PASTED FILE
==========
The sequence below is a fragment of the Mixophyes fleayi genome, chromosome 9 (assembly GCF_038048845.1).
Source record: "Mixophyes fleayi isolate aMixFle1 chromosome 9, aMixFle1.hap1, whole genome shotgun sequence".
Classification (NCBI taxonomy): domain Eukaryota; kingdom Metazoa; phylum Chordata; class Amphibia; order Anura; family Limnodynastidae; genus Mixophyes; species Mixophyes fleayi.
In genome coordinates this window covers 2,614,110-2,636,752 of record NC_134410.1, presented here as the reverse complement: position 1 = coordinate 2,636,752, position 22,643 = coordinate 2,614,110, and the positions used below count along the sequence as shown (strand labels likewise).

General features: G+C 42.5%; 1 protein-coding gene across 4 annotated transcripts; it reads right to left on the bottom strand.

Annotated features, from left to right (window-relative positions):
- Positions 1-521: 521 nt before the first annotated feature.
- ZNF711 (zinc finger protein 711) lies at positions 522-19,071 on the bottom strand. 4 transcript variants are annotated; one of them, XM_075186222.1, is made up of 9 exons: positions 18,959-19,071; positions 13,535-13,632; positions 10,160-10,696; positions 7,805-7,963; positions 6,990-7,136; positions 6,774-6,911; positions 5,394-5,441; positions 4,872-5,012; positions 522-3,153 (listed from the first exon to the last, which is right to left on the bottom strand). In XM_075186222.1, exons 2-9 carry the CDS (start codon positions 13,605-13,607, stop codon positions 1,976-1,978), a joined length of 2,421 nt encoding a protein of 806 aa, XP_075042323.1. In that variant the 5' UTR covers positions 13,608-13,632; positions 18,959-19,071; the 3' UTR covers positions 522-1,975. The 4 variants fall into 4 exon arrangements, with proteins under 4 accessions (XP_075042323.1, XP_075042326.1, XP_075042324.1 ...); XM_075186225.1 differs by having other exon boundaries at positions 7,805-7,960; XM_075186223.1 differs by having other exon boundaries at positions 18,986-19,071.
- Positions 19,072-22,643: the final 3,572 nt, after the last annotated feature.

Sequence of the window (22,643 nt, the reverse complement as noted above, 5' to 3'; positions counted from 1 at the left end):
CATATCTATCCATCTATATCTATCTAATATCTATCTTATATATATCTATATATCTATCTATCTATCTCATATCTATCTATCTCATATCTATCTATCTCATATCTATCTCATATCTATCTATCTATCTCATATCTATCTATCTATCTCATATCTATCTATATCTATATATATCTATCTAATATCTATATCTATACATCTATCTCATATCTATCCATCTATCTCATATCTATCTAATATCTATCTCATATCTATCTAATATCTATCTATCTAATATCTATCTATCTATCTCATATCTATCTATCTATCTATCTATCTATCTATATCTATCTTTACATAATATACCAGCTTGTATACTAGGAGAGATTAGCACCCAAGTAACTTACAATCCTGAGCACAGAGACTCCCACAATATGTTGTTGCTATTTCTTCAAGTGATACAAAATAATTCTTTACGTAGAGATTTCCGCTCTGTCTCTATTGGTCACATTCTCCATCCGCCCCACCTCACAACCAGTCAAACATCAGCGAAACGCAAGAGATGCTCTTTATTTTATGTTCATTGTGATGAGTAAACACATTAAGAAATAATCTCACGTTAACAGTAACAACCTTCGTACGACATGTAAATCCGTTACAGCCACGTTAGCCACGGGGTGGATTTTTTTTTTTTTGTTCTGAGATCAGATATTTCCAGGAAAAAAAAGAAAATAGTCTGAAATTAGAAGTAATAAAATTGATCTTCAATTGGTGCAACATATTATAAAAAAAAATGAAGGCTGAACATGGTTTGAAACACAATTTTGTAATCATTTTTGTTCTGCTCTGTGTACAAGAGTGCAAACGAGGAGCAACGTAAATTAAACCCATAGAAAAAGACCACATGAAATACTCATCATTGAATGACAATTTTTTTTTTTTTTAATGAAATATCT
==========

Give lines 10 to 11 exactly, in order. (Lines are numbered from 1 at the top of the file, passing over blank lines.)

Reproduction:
Sequence of the window (22,643 nt, the reverse complement as noted above, 5' to 3'; positions counted from 1 at the left end):
CATATCTATCCATCTATATCTATCTAATATCTATCTTATATATATCTATATATCTATCTATCTATCTCATATCTATCTATCTCATATCTATCTATCTCATATCTATCTCATATCTATCTATCTATCTCATATCTATCTATCTATCTCATATCTATCTATATCTATATATATCTATCTAATATCTATATCTATACATCTATCTCATATCTATCCATCTATCTCATATCTATCTAATATCTATCTCATATCTATCTAATATCTATCTATCTAATATCTATCTATCTATCTCATATCTATCTATCTATCTATCTATCTATCTATATCTATCTTTACATAATATACCAGCTTGTATACTAGGAGAGATTAGCACCCAAGTAACTTACAATCCTGAGCACAGAGACTCCCACAATATGTTGTTGCTATTTCTTCAAGTGATACAAAATAATTCTTTACGTAGAGATTTCCGCTCTGTCTCTATTGGTCACATTCTCCATCCGCCCCACCTCACAACCAGTCAAACATCAGCGAAACGCAAGAGATGCTCTTTATTTTATGTTCATTGTGATGAGTAAACACATTAAGAAATAATCTCACGTTAACAGTAACAACCTTCGTACGACATGTAAATCCGTTACAGCCACGTTAGCCACGGGGTGGATTTTTTTTTTTTTGTTCTGAGATCAGATATTTCCAGGAAAAAAAAGAAAATAGTCTGAAATTAGAAGTAATAAAATTGATCTTCAATTGGTGCAACATATTATAAAAAAAAATGAAGGCTGAACATGGTTTGAAACACAATTTTGTAATCATTTTTGTTCTGCTCTGTGTACAAGAGTGCAAACGAGGAGCAACGTAAATTAAACCCATAGAAAAAGACCACATGAAATACTCATCATTGAATGACAATTTTTTTTTTTTTTAATGAAATATCT